Our picture of gun usage is woefully incomplete. A national commission is proposing new and streamlined data collection. Nearly a year ago, the research organization NORC at the University of Chicago convened 14 academics, criminal justice experts, and data specialists to identify shortcomings with firearms data and to propose a new blueprint for a better system. Their final report offers a slew of recommendations for federal, state, and local governments, including:

  • Create a “valid and reliable” system for tracking gunshot injuries. The federal government either doesn’t track such incidents or has faulty data. Even the Centers for Disease Control and Prevention’s gun injury estimates aren’t reliable, as we found out in an investigation with FiveThirtyEight. The report specifically recommends additional investments in the FBI’s National Incident-Based Reporting System — which collects details on crime — and hospital discharge data.
  • Make data on guns more available and useful. The report recommends measures to improve the timeliness and documentation of existing federal data (including FBI crime statistics which are often delayed and out-of-date), improving information sharing among federal and state agencies, and integrating law enforcement and public health data.
  • Conduct a semiannual survey of firearms ownership: Information about who owns guns, why, and how they are stored is scarce. The estimates we do have — while accurate — are often compiled by academics and can go years without being updated. The report recommends funding existing private studies to make them semiannual or adding a new federal government survey.

Why it matters: “If we don’t have the data, we can’t recognize our successes and we can’t avoid our failures. We can’t develop policies to reduce gun violence, and we can’t even identify how big of a problem it is,” John K. Roman, a senior fellow at NORC who prepared the report, said in a news release. He added on Twitter, “There are solutions and better data is the first step.” (Arnold Ventures, which commissioned the report, provides funding to The Trace. Here’s our policy on editorial independence.)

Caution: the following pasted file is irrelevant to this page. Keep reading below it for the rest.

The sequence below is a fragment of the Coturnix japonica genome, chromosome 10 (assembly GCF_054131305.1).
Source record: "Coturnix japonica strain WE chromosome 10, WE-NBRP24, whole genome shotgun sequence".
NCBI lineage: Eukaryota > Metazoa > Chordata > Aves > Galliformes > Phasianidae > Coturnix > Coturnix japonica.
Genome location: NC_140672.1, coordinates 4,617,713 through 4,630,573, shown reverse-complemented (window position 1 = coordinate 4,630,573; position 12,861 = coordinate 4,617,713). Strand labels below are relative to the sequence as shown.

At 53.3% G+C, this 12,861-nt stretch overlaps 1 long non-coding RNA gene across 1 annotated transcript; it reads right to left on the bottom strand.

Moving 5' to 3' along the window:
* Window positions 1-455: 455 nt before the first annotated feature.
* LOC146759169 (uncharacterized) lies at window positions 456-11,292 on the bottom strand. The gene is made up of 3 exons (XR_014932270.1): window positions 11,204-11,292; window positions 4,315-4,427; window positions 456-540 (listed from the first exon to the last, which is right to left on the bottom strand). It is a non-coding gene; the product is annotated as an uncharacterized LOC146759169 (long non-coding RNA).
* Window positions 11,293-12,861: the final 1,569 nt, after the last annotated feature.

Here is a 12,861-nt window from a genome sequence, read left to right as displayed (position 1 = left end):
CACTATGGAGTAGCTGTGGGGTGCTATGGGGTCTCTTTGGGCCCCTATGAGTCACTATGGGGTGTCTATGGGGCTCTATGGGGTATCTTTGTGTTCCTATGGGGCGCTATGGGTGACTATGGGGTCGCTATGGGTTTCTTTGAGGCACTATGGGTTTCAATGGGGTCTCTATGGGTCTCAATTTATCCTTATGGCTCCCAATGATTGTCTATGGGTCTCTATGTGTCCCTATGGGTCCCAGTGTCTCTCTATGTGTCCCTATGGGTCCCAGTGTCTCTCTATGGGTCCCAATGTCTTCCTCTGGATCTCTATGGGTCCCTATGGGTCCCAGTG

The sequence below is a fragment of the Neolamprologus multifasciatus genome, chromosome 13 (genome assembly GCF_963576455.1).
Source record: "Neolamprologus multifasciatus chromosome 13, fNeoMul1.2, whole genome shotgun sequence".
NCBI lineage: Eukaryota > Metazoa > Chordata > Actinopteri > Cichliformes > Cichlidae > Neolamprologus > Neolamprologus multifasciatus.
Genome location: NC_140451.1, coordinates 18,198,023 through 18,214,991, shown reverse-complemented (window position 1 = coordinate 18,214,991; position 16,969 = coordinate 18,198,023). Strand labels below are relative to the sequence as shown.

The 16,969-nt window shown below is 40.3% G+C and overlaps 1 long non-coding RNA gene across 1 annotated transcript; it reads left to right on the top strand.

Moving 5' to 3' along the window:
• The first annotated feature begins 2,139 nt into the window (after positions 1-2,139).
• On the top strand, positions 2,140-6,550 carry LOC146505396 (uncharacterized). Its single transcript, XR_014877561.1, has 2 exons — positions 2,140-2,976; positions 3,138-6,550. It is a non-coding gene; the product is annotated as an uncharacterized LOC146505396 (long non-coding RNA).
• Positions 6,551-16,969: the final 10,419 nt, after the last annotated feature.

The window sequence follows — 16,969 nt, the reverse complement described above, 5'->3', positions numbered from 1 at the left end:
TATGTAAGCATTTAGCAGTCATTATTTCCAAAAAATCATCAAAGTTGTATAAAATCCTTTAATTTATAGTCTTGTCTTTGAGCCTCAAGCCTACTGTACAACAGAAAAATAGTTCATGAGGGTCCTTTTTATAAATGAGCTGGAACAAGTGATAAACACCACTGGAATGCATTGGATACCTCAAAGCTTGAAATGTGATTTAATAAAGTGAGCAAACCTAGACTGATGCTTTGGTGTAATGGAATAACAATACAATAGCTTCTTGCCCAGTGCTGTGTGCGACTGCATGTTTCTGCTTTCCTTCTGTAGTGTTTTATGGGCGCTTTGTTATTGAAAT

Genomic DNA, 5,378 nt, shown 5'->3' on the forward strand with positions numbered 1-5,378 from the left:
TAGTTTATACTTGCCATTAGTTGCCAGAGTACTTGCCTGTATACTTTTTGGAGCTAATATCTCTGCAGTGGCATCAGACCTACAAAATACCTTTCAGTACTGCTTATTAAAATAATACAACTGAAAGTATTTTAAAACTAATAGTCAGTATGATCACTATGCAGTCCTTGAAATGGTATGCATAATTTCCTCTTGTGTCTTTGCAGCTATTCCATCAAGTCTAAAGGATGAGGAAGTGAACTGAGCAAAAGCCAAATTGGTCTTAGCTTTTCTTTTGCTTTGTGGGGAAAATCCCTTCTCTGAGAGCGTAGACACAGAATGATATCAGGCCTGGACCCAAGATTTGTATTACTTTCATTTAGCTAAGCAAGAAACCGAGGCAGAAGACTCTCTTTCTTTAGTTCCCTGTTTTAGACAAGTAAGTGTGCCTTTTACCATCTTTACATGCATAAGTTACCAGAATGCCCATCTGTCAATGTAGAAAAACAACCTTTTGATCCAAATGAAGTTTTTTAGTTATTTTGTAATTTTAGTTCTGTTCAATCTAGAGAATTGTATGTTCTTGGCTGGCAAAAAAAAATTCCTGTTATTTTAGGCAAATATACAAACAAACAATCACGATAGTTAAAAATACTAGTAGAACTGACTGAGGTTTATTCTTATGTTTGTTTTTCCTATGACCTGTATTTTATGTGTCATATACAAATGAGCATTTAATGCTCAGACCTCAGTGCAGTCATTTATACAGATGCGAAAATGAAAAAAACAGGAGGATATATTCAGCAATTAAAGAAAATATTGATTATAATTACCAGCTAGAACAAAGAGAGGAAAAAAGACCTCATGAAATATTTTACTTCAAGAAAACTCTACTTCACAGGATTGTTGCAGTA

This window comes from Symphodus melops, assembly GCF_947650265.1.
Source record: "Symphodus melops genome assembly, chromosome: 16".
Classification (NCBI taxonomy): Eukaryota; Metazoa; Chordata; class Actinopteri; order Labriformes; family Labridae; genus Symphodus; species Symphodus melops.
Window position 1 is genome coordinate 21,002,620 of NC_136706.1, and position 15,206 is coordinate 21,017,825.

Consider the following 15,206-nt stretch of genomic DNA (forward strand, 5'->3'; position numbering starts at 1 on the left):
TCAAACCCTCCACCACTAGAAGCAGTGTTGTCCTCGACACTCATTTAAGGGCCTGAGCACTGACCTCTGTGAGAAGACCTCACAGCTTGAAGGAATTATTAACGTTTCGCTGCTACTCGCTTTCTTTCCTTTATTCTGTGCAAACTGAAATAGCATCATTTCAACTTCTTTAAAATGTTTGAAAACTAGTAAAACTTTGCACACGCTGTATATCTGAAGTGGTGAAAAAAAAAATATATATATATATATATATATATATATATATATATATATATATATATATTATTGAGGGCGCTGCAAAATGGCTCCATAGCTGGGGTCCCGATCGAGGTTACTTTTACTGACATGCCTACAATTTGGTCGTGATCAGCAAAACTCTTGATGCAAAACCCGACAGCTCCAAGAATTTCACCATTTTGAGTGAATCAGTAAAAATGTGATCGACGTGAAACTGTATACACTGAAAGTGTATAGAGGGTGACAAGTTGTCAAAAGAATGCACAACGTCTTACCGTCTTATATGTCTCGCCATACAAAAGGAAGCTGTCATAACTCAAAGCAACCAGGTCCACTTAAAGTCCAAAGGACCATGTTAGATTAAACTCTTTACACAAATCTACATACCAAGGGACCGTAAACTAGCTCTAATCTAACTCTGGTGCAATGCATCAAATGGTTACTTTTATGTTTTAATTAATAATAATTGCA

Fixing gun laws felt increasingly hopeless. Then a tragedy pulled her back into the fight. After spending years campaigning for gun reforms, Kelli Dunaway had started to feel powerless about her ability to make change. But as my colleague Ann Givens writes in a new profile, the fatal shooting of her cousin by an abusive boyfriend renewed her resolve. Last year, she won a seat on the St. Louis County Council and was part of an all-female voting bloc that prohibited convicted abusers from carrying concealed weapons in the county. Local law enforcement has yet to cite anyone under the law and critics say it amounts to little more than a traffic ticket, but Dunaway thinks it’s an important first step in a long process. “Whether it was symbolic or not, we took a stand and said no more to gun violence,” she said. Read the story here.

Kenosha gunman won’t face separate charges in Illinois. The 17-year-old is charged with killing two protesters and injuring a third during racial justice demonstrations in August. He is currently being held in Lake County, Illinois — where he’s from and where he fled after the shooting — and is awaiting a ruling on whether he’ll be extradited to Wisconsin to face criminal charges that include first-degree murder. But an Illinois prosecutor said the AR-15 the teen allegedly used was “purchased, stored and used in Wisconsin” and that he broke no gun laws in Illinois.

SCOTUS hears oral arguments in case about police use of force. Torres v. Madrid centers around a woman who is suing the cops who shot her in 2014. Roxanne Torres, who was unarmed, accuses the two officers with the New Mexico State Police of using excessive force in violation of her Fourth Amendment rights after they shot at her 13 times, hitting her twice. The officers said they feared Torres, who was in a car, would run them over. The amendment bars unreasonable search and seizures, and courts have long considered excessive force by police as a form of seizure. But the Torres case hinges on whether the plaintiff can make such a legal claim since the police who shot her never actually seized her.


~18,000 — the number of local law enforcement agencies that use separate systems for reporting data related to firearm usage. [John Roman]